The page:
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Spider Photos 2007 (3)

Here's Page 3 of some unidentified spider photos sent in by viewers from 2007. Please choose a section below.

Unidentified Spiders 2014 Unidentified Spiders 2013 Unidentified Spiders 2012
Unidentified Spiders 2011 Unidentified Spiders 2010 Unidentified Spiders 2009 (1)
Unidentified Spiders 2009 (2) Unidentified Spiders 2008 (1) Unidentified Spiders 2008 (2)
Unidentified Spiders 2007 (1) Unidentified Spiders 2007 (2) Unidentified Spiders 2007 (3)
Unidentified Spiders 2006 (1) Unidentified Spiders 2006 (2) Unidentified Spiders 2006 (3)
Unidentified Spiders 2005 (2) Unidentified Spiders 2005 (3) Unidentified Spiders 2005 (1)
Unidentified Spiders 2004 (1) Unidentified Spiders 2004 (2) Unidentified Spiders 2003
Unidentified Spiders 2002 Unidentified Spiders 2001  
Spiders in Amber Closeups Ant Mimicking Spiders
Argiopes/St. Andrew's Cross Barn Funnel Weaving Spider Basilica  Spiders
Bird Dropping Spiders Black House Spiders Bolas Spiders
Brown Recluse Spiders Candy Stripe Spiders Common House Spider
Crab Spiders Cyclosa Conica Daddy Long Legs
Daring Jumping Spiders Fishing Spiders Funnel Web (Aus)
Furrow Spider Garden Orb Weavers Giant House Spider
Golden Orb Weavers Grass spiders/Funnel Weavers Ground Spiders
Hacklemesh Weavers Hobo Spiders Huntsman Spiders
Jewelled Spiders Jumping Spiders Ladybird Spiders
Leaf Curling Spiders Long Jawed Orb Weavers Lynx Spiders
Marbled Orb Weavers Micarathena Mouse Spiders
Mygalomorphs Net casting Spider Nursery Web Spiders
Parson Spiders Pirate Spiders Pseudoscorpion
Purseweb Spider Redback Spiders Red Spotted Ant Mimic Spiders
Running Crab Spiders Scorpion Spiders Segestria Florentina
Solfugids/Camel Spiders Southern House Spiders Spider Tats
Spitting Spiders Steatoda Tailless Whip Scorpions
Tarantulas Trapdoor Spiders Venusta Orchard Spiders
Wandering Spiders

White Tailed Spiders

Widow Spiders
Wolf Spiders Woodlouse Hunters Yellow & Broad faced Sac Spiders

UNIDENTIFIED SPIDERS

Another Reply: Freshly molted Steatoda sp. Kevin L.

Reply: It still is possibly a steadota, they may be brown, reddish or black with most species exhibiting a white band at the front of the dorsal abdomen which may resemble a collar.

29 December
, 2007:
This spider was in my sofa bed. i have never seen one before could you tell me where i might find out more information about it? i thought it was a steadota but they all seem to be brown and this is black with greenish grey legs. will it bite my company? feel free to use these if you like . thanks melissa

 

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Reply: These are brown widow egg sacs, you can tell from the landmine shape and the spider next to them.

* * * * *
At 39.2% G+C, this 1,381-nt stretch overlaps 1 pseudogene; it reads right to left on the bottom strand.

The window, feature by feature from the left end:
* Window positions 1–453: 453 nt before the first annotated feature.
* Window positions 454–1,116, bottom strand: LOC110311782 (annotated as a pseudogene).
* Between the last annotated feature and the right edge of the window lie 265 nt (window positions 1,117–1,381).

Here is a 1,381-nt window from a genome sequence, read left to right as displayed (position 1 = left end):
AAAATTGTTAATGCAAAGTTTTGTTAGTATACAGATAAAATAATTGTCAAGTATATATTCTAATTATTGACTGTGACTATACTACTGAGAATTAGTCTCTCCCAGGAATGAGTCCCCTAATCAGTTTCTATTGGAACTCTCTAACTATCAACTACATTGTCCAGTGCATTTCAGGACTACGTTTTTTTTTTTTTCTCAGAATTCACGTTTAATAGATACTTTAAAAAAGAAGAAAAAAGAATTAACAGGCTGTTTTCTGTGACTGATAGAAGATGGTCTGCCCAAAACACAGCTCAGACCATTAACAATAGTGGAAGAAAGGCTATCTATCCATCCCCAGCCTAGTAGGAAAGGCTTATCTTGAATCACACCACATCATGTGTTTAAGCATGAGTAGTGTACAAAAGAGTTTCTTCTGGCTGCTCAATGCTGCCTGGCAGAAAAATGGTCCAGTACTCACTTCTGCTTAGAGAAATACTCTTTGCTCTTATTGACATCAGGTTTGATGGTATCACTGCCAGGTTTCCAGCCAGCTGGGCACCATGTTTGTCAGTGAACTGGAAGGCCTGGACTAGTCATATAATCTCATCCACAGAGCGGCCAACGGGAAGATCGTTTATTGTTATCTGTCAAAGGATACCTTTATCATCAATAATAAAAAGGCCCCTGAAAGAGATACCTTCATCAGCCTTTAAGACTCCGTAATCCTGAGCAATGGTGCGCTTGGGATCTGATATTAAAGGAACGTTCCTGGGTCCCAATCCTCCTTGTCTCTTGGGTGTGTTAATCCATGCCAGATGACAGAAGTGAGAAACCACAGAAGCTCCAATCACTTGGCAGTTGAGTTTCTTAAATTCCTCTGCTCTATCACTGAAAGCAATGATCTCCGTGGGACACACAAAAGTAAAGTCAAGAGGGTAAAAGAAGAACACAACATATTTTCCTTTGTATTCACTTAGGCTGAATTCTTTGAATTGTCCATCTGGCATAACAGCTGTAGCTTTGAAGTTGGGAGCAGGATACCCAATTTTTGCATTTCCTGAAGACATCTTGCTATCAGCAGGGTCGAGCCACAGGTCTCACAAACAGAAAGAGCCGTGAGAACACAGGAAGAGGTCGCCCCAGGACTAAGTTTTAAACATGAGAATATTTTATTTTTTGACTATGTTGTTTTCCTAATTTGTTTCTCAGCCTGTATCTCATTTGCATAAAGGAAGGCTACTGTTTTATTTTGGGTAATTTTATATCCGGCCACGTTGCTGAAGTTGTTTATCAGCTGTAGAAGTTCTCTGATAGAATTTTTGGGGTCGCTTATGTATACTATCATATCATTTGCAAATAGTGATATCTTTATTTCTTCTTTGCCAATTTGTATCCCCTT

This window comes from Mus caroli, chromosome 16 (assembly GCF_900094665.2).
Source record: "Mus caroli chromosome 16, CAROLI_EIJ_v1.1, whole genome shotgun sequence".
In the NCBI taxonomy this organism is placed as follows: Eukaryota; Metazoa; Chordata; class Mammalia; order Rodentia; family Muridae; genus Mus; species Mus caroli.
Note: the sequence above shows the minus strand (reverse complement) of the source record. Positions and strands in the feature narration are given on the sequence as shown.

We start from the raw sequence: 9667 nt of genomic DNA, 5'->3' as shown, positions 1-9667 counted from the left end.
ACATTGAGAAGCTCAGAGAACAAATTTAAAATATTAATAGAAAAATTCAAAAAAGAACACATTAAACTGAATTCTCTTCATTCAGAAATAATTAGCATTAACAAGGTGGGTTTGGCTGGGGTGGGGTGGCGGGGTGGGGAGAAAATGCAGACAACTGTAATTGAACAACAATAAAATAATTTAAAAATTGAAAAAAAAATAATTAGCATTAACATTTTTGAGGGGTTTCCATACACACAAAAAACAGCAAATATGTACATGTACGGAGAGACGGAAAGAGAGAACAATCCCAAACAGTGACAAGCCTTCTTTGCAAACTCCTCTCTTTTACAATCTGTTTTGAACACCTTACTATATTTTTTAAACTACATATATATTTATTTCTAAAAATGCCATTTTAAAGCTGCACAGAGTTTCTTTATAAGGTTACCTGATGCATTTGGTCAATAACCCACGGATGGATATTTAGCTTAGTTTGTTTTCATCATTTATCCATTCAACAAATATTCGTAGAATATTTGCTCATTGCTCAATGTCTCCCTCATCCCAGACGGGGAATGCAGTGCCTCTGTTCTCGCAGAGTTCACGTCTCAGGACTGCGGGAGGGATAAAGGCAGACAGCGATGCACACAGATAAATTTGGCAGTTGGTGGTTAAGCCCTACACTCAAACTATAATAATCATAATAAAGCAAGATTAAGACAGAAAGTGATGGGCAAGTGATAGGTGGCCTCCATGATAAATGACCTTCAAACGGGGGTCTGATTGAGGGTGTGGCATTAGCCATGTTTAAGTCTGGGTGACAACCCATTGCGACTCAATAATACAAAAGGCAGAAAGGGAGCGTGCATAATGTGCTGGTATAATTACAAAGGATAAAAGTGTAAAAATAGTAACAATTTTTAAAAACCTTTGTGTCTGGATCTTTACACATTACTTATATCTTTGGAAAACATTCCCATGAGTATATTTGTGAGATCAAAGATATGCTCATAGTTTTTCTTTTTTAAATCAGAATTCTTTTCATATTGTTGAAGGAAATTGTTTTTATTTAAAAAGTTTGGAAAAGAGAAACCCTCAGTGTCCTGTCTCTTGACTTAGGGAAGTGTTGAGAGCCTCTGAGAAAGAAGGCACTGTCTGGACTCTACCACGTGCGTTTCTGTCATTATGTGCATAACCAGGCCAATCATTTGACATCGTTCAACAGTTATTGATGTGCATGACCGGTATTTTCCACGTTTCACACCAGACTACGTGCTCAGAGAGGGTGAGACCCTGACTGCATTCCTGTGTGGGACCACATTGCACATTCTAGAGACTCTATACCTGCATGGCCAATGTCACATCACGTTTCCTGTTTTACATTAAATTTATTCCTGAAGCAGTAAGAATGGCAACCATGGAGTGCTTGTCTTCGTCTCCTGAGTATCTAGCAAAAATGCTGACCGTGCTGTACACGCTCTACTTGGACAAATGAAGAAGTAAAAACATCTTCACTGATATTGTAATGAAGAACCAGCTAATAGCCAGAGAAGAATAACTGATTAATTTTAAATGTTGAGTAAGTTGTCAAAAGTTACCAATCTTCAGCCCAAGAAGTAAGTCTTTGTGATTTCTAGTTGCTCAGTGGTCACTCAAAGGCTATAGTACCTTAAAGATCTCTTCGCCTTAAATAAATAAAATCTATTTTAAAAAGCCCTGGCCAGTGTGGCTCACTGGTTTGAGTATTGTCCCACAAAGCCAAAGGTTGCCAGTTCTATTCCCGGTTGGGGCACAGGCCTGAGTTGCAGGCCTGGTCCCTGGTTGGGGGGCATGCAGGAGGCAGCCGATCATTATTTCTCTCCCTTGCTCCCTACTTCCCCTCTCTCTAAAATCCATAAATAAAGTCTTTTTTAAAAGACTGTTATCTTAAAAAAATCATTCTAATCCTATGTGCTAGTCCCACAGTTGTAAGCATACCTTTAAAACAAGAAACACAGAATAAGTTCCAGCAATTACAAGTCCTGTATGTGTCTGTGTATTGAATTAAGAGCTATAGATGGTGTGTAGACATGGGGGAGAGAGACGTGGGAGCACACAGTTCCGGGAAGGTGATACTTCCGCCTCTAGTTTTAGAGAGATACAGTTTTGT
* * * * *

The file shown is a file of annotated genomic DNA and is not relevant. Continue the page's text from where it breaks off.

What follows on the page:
27 December
, 2007:
Hi, We were at my Mom's in Long Beach, California and found this spider on the chair. From your website it seems similar to the house spider, but the eggs seem very peculiar, they remind me of landmines. Any ideas? Thank you in advance for your resources! Great website!! Lori T. San Francisco, CA.
 

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Another Reply: Found your web site very interesting... I don't know if you mind the help but I was looking through your unknown pics and on the "27 December, 2007:" of Cape Town The nest looks very simular to a rain spider nest here is a few links. http://www.biodiversityexplorer.org/arachnids/spiders/sparassidae/palystes.htm
http://farm1.static.flickr.com/181/411339234_96c74d724a.jpg -
Robert

Reply:
Sorry but I can't tell from the cocoon, it looks a bit big for a spider. Maybe someone from Cape Town will recognise it.

27 December, 2007:

Hi Glen, I am an 11 year old boy on holiday in Cape Town. I found this cocoon in the
flowers next to the pool. My dad took the photos. Do you know what kind of spider it is? Regards Jake
...

Reply: The pictures are not very clear but this could be a tailed spider possibly a scorpion tailed spider. Arachnura higginsi.

27 December, 2007:

The spider I found looks like a scorpion, it’s body looks like a spider with the eight legs, and front pinchers, but it has a tail with a barb on the end of it, and the tail is almost same length as body, the spider has a white back (which looks like it is separate from the body) which extends up the tail, with caramel colour legs, under bell and head. Size: approx Lenght 2cm in total from head to barb. Width 5mm. Body, 1cm. legs extended.  Please advise if this spider is something that needs to be looked at. I am in Baulkham Hills, Sydney